The Child and Family Services Improvement Act of 2006 reauthorized the Promoting Safe and Stable Families program designed to improve the lives of abused and neglected children and their families who are affected by methamphetamine and other substance use disorders. The legislation included a new competitive grant program and provided funding over a five-year period to implement regional partnerships for the purpose of improving outcomes for children and families. The legislation responds to parental substance abuse as a key factor underlying the abuse or neglect experienced by many children in the child welfare system. This effort represents the broadest Federal program ever launched to assist States, Tribes and communities across the nation to improve the well-being, permanency and safety outcomes of children who are in out-of-home placement as a result of a parent’s or caregiver’s methamphetamine or other substance abuse, or are at risk of such placement. In October, 2007, fifty three grants were awarded to applicants throughout the country. The NCSACW provided programmatic technical assistance to the 53 sites awarded the multi-year grants.
The grants addressed a variety of common systemic and practice challenges that are barriers to optimal family outcomes. These challenges included recruitment, engagement, and retention of parents in substance abuse treatment; differences in professional perspectives and training; conflicting time frames across the systems to achieve outcomes; and chronic service shortages in both child welfare services and substance abuse treatment systems.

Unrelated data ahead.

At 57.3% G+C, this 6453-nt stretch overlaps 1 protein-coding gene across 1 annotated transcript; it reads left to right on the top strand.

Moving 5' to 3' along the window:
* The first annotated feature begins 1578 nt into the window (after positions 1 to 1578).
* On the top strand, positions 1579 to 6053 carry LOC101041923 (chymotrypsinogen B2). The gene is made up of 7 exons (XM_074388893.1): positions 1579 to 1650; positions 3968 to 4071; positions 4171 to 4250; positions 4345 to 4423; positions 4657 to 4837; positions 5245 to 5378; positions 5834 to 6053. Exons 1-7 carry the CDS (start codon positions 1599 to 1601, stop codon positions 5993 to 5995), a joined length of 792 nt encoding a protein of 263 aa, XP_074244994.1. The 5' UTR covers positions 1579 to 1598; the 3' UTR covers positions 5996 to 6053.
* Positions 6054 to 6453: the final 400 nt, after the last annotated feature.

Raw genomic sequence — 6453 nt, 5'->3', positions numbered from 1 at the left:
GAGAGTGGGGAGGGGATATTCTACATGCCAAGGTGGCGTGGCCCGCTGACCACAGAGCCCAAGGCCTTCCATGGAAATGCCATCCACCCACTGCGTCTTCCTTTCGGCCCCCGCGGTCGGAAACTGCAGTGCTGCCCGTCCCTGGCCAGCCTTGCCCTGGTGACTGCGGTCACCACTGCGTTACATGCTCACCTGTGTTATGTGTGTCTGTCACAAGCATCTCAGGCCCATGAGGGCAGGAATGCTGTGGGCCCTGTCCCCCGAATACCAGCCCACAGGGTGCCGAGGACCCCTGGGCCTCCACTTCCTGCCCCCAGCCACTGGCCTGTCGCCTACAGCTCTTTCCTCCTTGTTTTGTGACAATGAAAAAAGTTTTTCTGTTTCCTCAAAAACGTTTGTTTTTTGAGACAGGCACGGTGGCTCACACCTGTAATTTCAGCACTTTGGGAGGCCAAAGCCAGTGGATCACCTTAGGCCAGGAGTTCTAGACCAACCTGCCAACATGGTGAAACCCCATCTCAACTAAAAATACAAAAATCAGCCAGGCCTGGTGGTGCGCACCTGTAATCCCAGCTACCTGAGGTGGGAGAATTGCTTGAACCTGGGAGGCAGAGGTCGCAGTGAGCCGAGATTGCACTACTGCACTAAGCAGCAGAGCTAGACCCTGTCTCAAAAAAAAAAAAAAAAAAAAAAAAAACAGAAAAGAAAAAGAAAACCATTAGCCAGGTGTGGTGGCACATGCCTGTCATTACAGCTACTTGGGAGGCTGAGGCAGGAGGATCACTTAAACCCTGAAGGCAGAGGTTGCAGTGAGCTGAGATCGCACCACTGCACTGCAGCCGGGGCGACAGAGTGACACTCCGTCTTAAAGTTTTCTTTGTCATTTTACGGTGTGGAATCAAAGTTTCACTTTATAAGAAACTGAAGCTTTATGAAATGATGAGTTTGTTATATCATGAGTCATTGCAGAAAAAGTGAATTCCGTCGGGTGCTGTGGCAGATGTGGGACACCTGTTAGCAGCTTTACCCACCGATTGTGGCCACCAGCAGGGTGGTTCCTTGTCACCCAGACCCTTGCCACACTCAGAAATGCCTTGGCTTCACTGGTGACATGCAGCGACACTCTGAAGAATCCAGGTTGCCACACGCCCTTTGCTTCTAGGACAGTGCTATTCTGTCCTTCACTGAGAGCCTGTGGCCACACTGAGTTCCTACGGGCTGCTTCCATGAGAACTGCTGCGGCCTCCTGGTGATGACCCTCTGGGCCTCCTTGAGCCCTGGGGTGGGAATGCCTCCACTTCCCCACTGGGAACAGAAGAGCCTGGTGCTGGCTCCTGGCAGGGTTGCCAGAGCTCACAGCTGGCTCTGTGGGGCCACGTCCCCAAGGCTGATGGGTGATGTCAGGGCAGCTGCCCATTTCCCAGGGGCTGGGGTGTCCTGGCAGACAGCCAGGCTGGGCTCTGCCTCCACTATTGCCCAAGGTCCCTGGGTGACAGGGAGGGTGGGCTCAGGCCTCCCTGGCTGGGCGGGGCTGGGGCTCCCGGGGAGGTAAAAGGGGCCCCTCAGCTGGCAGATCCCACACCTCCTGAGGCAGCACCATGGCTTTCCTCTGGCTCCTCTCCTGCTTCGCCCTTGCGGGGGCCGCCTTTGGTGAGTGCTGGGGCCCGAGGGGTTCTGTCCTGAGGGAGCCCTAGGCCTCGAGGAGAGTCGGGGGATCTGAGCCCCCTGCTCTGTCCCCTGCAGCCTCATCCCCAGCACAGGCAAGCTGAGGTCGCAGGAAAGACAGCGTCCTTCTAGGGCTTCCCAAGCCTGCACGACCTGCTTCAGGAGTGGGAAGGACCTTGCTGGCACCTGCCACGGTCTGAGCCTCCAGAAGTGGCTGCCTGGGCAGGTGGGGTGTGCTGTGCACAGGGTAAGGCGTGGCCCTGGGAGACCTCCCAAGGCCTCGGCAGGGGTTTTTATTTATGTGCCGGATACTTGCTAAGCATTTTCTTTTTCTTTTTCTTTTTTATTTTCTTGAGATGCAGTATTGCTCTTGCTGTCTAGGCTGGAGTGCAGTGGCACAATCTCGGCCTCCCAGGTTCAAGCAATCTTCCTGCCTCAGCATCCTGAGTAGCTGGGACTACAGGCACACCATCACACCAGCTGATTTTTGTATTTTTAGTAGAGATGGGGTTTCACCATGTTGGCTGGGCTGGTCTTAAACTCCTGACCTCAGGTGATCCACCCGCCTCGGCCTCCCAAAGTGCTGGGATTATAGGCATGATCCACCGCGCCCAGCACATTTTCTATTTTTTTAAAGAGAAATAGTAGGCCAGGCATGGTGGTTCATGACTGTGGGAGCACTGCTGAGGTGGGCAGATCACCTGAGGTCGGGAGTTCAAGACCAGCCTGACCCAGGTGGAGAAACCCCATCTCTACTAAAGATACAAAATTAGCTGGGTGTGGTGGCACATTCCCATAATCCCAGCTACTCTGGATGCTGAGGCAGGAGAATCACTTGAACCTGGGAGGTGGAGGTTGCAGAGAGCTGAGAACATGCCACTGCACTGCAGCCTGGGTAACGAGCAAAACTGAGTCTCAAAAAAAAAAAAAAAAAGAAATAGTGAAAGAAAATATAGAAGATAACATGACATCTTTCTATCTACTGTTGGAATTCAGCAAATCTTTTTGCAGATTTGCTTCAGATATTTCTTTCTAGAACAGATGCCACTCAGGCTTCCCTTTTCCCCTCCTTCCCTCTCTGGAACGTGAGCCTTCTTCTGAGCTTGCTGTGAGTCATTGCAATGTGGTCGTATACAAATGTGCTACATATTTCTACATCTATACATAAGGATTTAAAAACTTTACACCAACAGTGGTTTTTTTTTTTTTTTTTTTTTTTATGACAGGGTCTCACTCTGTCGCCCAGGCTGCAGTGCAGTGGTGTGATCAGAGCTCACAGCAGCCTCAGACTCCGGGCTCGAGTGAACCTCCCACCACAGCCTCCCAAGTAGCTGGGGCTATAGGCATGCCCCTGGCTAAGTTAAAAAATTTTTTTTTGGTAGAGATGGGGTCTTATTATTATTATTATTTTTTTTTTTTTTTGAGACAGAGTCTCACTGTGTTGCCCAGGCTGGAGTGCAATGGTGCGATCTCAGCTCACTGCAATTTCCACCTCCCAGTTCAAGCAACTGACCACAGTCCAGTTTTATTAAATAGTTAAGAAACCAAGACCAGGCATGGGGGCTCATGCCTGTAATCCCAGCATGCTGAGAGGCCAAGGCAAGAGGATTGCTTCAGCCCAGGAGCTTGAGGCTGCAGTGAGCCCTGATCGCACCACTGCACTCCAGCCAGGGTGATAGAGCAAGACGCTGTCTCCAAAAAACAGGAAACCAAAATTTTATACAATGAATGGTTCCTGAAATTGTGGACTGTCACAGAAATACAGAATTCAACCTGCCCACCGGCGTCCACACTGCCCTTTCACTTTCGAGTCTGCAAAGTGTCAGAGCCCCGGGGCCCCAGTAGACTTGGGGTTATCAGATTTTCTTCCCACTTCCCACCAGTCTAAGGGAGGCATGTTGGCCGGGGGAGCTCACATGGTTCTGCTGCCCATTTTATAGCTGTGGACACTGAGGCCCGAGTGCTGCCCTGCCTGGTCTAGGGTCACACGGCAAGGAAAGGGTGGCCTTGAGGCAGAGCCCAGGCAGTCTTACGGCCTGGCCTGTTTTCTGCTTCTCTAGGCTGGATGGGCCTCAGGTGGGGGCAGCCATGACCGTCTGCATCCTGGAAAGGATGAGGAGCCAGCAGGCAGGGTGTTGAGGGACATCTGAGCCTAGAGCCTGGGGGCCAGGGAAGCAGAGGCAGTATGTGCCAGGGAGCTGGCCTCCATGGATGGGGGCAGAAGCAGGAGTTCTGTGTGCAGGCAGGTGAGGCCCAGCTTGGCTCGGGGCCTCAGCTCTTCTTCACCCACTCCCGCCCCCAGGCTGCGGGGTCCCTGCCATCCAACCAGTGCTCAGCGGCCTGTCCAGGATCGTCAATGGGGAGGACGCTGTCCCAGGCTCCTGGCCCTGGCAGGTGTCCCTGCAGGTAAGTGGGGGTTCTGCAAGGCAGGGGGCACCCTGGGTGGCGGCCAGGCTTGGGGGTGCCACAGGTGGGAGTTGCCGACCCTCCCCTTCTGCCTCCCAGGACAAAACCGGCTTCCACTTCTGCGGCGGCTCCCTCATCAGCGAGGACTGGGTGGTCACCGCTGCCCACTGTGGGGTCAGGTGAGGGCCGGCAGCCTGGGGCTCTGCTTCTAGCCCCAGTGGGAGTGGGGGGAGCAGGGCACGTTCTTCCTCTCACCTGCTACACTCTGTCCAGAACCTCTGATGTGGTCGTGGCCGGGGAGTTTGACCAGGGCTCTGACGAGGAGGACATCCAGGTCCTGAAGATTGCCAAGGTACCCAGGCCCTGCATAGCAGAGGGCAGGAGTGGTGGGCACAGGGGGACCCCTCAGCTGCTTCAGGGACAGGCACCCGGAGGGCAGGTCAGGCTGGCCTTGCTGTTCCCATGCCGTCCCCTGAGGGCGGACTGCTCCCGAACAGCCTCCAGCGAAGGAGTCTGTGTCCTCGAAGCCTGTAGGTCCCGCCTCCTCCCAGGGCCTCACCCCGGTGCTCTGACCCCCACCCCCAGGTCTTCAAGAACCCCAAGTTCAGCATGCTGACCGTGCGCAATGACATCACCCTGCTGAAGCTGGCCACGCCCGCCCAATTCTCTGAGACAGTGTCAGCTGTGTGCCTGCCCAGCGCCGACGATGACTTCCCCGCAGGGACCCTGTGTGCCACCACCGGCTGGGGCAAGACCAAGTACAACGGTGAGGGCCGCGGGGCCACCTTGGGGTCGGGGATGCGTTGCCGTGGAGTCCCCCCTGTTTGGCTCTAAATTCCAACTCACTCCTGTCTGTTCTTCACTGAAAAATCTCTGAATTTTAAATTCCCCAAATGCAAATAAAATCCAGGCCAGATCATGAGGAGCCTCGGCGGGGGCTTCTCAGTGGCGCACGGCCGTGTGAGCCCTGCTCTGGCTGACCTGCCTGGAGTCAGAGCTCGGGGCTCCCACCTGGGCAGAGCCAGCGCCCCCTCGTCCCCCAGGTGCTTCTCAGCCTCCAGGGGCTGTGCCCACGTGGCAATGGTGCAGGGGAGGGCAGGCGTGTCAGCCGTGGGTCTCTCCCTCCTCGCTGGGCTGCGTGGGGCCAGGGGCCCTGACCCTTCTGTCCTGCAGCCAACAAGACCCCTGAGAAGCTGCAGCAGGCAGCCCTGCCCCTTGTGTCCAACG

The RPG-I Program, administered by the Children’s Bureau, Administration for Children and Families, Department of Health and Human Services supported a host of activities and services to address these barriers, including the creation or expansion of family treatment drug courts, improvement of system-wide collaboration, expanded access to comprehensive family-centered treatment, use of evidence-based practice approaches such as motivational enhancement therapy, parent advocates, and recovery management approaches to drug treatment monitoring. The outcomes of the grants were measured in a performance measurement system focused on documenting child safety, permanency, and well-being; systems improvement; and treatment-related outcomes such as timeliness of treatment access, length of stay in treatment, and parent’s recovery.
The reauthorization language also called for technical assistance to be provided to the grantees.
View the list of grantees by state (PDF 67 KB).
In 2013, eight of 53 the RPG I sites requested and received no cost extensions through the Children’s Bureau.
View the RPG I extension sites.
Regional Partnership Grantee I Original Sites